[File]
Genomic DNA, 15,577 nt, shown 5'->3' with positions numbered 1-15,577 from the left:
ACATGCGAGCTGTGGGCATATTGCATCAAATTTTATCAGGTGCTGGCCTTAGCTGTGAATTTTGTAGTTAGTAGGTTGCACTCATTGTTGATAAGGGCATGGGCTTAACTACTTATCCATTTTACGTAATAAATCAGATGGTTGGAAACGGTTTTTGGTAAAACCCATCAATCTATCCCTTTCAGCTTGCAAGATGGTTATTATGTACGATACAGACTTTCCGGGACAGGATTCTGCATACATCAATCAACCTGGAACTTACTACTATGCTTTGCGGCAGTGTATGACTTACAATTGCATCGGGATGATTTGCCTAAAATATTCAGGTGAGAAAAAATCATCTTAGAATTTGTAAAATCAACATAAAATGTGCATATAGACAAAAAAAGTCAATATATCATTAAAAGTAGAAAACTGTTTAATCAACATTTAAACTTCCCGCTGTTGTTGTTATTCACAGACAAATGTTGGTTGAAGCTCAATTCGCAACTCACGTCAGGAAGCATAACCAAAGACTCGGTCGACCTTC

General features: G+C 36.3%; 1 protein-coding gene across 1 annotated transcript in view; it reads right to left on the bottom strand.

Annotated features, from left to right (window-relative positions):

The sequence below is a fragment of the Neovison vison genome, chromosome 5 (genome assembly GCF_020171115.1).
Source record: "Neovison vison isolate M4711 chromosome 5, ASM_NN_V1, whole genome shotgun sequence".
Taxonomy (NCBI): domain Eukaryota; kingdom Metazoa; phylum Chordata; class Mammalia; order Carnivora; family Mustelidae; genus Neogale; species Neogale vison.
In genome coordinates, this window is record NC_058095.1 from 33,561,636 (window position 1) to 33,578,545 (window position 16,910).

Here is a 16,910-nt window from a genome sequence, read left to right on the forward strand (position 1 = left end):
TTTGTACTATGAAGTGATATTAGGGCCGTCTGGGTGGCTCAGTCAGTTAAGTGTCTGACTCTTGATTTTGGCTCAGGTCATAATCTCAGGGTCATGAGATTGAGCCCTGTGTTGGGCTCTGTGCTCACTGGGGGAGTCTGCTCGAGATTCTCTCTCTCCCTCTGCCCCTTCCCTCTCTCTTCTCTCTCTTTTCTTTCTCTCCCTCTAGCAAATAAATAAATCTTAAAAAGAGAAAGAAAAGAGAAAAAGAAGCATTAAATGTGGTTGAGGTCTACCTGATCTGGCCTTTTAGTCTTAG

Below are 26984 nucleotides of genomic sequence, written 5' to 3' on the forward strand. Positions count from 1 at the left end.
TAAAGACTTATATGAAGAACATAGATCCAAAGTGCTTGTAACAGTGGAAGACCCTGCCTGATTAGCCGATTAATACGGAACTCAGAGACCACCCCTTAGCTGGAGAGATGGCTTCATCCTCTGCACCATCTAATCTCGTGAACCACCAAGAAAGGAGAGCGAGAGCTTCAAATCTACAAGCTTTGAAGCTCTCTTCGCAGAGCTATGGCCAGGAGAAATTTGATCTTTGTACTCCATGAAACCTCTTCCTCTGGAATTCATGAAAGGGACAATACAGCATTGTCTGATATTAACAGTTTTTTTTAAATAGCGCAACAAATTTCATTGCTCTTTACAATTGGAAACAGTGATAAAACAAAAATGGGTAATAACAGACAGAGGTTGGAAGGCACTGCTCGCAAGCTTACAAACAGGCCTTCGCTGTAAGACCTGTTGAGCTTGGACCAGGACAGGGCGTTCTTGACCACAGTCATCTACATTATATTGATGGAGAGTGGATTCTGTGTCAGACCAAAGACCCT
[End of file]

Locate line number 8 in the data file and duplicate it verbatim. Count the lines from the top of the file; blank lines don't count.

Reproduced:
In genome coordinates, this window is record NC_058095.1 from 33,561,636 (window position 1) to 33,578,545 (window position 16,910).